Inside Look: The Best Songs From The 2013 Grammys

Each year I have the privilege of writing the stories behind the five nominated songs for the Best Song of the Year for the Grammy program, most of which I get by interviewing the nominated songwriters. Though many people tell me they are confused by the distinctions between awards for Best Record, Album and Song, the Grammy for Best Song is awarded for the writing of the song itself, not the performance or the production of the record. It is a pure songwriting award, and one I am privileged to relate. Here are the five stories, starting with the winning song this year, “We Are Young,”by Fun.

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Winner: “We Are Young”
Jack Antonoff, Jeff Bhasker, Andrew Dost & Nate Ruess, songwriters (Fun. Featuring Janelle Monáe)


It all started in his car, en route to Woodstock, Nate Ruess of Fun told us: “I was alone, driving,” he said, “and out of nowhere, the chorus popped into my head. And it sounded exactly as it sounds on the album.” Because the sun was shining, the word ‘sun’ became the obvious rhyme for ‘young,’ and the anthemic chorus was complete. With chord progressions from bandmate Andrew Dost, Nate completed a draft of the song, which he sang a capella for producer Jeff Bhasker, who was stunned: “His jaw dropped to the floor.” Bhasker started tracking the song, and attempted to structure it conventionally on a normal rhythmic grid, although Nate knew it needed to go off the grid to enable its multi-rhythmic groove: “When I explained that to him, I thought he might punch me in the face because I was sounding crazy,” said Nate. “But after some connecting, he understood, and we sped up the verse. He so loved the sound of my voice sped up, that we kept it that way. And when he heard how well the tempo worked, he freaked out, he was so excited.” Bhasker retooled the melody slightly, while Fun-mates Dost and Jack Antonoff added “their magic touch,” which included “an awesome guitar part” by Jack, and orchestral arrangement ideas from Dost. It was Bhasker’s inspiration to invite Janelle Monae to bring her uniquely spirited vibe to the track: “She had never heard of us, but loved the song,” Nate said, “And we so loved what she added. It was a beautiful contribution. So the song is very much a collaboration between all of us.”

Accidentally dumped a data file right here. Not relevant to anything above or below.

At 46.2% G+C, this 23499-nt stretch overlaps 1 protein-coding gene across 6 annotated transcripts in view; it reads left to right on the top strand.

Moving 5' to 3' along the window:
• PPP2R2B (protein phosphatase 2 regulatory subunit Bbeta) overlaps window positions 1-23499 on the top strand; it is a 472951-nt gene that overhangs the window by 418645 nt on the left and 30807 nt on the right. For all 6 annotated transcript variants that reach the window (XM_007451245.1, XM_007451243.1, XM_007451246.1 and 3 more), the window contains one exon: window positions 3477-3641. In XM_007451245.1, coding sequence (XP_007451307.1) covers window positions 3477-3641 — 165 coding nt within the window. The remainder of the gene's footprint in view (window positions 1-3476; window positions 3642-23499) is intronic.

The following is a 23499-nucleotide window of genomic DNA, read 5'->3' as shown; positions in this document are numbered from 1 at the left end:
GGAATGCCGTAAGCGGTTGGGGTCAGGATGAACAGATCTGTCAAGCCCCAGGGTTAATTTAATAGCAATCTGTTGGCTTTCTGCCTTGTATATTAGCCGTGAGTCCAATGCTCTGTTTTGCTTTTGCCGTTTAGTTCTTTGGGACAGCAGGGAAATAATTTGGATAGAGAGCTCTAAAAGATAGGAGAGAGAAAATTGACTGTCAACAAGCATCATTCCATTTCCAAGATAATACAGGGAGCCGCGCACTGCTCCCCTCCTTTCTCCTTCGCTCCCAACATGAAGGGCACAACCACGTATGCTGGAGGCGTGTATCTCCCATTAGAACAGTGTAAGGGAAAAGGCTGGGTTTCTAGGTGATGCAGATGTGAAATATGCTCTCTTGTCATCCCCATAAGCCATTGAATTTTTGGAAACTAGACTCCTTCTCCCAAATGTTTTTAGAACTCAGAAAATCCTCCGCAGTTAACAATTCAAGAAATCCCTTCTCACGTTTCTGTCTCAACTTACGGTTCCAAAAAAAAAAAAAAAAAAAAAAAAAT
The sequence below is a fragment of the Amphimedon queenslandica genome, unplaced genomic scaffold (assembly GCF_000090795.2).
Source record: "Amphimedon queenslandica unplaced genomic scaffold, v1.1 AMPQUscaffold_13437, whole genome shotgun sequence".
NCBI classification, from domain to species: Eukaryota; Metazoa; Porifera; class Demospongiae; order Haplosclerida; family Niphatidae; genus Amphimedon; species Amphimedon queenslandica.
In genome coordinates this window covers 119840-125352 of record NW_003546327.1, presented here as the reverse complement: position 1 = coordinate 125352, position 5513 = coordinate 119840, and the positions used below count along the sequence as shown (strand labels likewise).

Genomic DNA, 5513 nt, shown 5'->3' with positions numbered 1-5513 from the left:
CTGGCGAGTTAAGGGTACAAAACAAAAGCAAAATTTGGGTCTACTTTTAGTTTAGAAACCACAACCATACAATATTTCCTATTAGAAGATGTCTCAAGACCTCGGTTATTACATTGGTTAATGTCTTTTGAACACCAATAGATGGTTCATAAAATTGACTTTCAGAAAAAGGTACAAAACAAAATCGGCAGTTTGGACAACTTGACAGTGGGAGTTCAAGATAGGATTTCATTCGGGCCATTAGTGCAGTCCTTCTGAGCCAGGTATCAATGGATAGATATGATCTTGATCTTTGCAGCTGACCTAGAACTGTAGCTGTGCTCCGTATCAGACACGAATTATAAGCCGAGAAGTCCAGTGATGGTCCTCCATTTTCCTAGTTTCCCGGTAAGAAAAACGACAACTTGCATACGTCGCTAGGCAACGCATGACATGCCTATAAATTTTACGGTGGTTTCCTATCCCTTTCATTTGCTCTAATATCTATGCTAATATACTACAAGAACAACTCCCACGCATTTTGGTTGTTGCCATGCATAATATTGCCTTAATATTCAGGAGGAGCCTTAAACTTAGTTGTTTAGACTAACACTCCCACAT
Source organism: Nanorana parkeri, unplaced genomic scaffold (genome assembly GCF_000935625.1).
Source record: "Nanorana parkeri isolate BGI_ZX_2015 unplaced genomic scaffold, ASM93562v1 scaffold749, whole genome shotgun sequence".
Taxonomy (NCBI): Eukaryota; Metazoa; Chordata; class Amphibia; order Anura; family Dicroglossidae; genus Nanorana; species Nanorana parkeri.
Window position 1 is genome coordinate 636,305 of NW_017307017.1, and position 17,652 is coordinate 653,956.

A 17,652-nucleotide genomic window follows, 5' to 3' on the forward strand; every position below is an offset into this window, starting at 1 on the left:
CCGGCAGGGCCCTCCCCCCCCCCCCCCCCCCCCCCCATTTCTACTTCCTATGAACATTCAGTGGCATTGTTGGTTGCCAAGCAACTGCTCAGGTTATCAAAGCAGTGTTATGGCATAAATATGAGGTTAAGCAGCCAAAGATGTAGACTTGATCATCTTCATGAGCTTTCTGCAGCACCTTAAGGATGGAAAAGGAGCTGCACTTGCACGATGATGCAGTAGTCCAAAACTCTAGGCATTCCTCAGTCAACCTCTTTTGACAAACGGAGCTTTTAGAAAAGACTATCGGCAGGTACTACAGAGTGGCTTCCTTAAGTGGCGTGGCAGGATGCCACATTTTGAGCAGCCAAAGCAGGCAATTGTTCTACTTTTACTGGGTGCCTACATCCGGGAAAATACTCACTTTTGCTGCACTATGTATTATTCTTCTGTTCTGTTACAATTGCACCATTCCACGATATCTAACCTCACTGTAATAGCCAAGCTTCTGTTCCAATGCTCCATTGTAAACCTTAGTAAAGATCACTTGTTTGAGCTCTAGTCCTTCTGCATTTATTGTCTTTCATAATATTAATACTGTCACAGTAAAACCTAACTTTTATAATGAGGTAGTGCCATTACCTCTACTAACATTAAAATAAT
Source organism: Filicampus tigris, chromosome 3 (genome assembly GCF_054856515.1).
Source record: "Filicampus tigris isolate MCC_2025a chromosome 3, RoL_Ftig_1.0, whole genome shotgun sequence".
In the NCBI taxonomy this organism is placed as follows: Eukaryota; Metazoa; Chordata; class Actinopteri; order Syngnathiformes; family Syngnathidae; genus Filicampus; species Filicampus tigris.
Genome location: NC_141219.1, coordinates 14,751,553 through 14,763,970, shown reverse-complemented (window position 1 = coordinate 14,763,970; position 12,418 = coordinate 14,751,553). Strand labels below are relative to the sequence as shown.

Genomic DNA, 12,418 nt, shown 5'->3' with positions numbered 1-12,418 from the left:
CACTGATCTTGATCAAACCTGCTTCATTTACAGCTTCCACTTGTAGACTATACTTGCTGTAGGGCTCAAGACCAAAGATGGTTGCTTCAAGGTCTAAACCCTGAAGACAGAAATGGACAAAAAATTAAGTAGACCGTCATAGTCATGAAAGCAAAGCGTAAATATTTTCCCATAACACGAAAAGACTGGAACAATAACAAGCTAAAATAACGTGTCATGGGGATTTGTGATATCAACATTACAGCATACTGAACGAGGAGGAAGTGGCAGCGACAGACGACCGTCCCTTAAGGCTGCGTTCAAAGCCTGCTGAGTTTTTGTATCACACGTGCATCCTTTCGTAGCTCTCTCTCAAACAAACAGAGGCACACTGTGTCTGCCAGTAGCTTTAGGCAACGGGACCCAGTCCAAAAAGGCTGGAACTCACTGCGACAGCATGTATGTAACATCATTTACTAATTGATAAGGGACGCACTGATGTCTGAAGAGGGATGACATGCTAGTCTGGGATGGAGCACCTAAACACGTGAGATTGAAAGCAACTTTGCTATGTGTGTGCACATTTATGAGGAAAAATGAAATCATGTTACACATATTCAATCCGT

“The A Team”
Ed Sheeran, songwriter (Ed Sheeran)


Her name was Angel, a homeless woman he met at a shelter in London, who told him the story that led to the song. “We had a bit of a talk,” Ed Sheeran said, over the phone from Cincinnati, “ and her story struck a chord in me. I was only 18 and I had never seen the underground of London. That night I went back to my mate’s flat, picked up his guitar and wrote the entire song on his bed in twenty minutes.” The title, he explained, “insinuates that she is on what in the UK are called Class A drugs, such as heroin. I wanted to write a song which explained what her life is like, and I used a lot of her own words.” He recorded a raw but passionate demo, which he ultimately used for the finished record: “The version you hear on the radio, that is played worldwide, is exactly as I recorded it in that instance.” As spontaneously generated as the song was, it still began with simple songcraft: “The first things I wrote were the rhyming couplets,” he explained. “I wrote down a whole list of a rhymes for A Team, like eighteen, daydream, wasting, pastries. And then I pieced the song around one rhyming scheme. The words and the melody mostly came at the same time, the melody based on singer-songwriter folky chords. But I also wanted to have a but of soul in there, and the main element of the chorus sings almost like a standard on the line, ‘it’s too cold outside for angels to fly.’”

Miguel Pimentel, songwriter (Miguel)